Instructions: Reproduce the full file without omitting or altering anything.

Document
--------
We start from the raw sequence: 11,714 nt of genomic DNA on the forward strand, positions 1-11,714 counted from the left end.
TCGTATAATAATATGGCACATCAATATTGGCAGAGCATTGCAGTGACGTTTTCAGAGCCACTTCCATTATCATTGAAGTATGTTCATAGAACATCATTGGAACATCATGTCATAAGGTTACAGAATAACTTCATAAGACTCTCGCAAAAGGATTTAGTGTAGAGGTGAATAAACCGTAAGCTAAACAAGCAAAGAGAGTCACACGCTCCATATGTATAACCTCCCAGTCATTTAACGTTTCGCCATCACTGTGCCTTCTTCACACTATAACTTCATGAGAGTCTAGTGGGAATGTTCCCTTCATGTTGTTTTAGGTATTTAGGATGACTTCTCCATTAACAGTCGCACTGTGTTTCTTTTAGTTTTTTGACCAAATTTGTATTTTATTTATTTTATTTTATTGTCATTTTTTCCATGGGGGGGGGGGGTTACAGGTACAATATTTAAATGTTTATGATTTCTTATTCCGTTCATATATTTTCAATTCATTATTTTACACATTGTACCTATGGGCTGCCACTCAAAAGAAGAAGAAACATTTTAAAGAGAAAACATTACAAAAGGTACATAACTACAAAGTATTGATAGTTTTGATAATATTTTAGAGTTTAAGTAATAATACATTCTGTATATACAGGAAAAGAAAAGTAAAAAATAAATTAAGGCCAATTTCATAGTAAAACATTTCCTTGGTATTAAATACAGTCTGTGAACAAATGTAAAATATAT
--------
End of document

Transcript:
We start from the raw sequence: 11,714 nt of genomic DNA on the forward strand, positions 1-11,714 counted from the left end.
TCGTATAATAATATGGCACATCAATATTGGCAGAGCATTGCAGTGACGTTTTCAGAGCCACTTCCATTATCATTGAAGTATGTTCATAGAACATCATTGGAACATCATGTCATAAGGTTACAGAATAACTTCATAAGACTCTCGCAAAAGGATTTAGTGTAGAGGTGAATAAACCGTAAGCTAAACAAGCAAAGAGAGTCACACGCTCCATATGTATAACCTCCCAGTCATTTAACGTTTCGCCATCACTGTGCCTTCTTCACACTATAACTTCATGAGAGTCTAGTGGGAATGTTCCCTTCATGTTGTTTTAGGTATTTAGGATGACTTCTCCATTAACAGTCGCACTGTGTTTCTTTTAGTTTTTTGACCAAATTTGTATTTTATTTATTTTATTTTATTGTCATTTTTTCCATGGGGGGGGGGGGTTACAGGTACAATATTTAAATGTTTATGATTTCTTATTCCGTTCATATATTTTCAATTCATTATTTTACACATTGTACCTATGGGCTGCCACTCAAAAGAAGAAGAAACATTTTAAAGAGAAAACATTACAAAAGGTACATAACTACAAAGTATTGATAGTTTTGATAATATTTTAGAGTTTAAGTAATAATACATTCTGTATATACAGGAAAAGAAAAGTAAAAAATAAATTAAGGCCAATTTCATAGTAAAACATTTCCTTGGTATTAAATACAGTCTGTGAACAAATGTAAAATATAT